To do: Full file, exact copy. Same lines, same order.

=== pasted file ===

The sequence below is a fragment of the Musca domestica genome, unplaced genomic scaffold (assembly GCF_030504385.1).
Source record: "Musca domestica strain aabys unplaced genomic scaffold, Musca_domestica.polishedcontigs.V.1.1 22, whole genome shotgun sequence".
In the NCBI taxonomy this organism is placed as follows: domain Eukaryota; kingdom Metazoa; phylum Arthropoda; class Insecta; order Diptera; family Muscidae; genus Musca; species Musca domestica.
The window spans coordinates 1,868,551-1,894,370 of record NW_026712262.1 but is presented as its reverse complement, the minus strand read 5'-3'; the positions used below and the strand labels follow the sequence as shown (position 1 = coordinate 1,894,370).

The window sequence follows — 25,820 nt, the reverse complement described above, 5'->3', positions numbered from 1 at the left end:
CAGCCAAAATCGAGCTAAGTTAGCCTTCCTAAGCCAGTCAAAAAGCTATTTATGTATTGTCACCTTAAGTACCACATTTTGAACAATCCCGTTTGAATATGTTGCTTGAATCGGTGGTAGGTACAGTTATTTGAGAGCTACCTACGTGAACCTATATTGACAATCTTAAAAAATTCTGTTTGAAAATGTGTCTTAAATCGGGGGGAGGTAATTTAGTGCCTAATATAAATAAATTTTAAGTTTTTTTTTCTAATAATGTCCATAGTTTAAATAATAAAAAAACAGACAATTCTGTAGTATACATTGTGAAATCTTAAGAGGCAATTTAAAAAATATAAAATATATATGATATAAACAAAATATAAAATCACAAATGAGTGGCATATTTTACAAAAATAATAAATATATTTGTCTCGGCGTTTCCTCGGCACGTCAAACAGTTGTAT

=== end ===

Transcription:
The sequence below is a fragment of the Musca domestica genome, unplaced genomic scaffold (assembly GCF_030504385.1).
Source record: "Musca domestica strain aabys unplaced genomic scaffold, Musca_domestica.polishedcontigs.V.1.1 22, whole genome shotgun sequence".
In the NCBI taxonomy this organism is placed as follows: domain Eukaryota; kingdom Metazoa; phylum Arthropoda; class Insecta; order Diptera; family Muscidae; genus Musca; species Musca domestica.
The window spans coordinates 1,868,551-1,894,370 of record NW_026712262.1 but is presented as its reverse complement, the minus strand read 5'-3'; the positions used below and the strand labels follow the sequence as shown (position 1 = coordinate 1,894,370).

The window sequence follows — 25,820 nt, the reverse complement described above, 5'->3', positions numbered from 1 at the left end:
CAGCCAAAATCGAGCTAAGTTAGCCTTCCTAAGCCAGTCAAAAAGCTATTTATGTATTGTCACCTTAAGTACCACATTTTGAACAATCCCGTTTGAATATGTTGCTTGAATCGGTGGTAGGTACAGTTATTTGAGAGCTACCTACGTGAACCTATATTGACAATCTTAAAAAATTCTGTTTGAAAATGTGTCTTAAATCGGGGGGAGGTAATTTAGTGCCTAATATAAATAAATTTTAAGTTTTTTTTTCTAATAATGTCCATAGTTTAAATAATAAAAAAACAGACAATTCTGTAGTATACATTGTGAAATCTTAAGAGGCAATTTAAAAAATATAAAATATATATGATATAAACAAAATATAAAATCACAAATGAGTGGCATATTTTACAAAAATAATAAATATATTTGTCTCGGCGTTTCCTCGGCACGTCAAACAGTTGTAT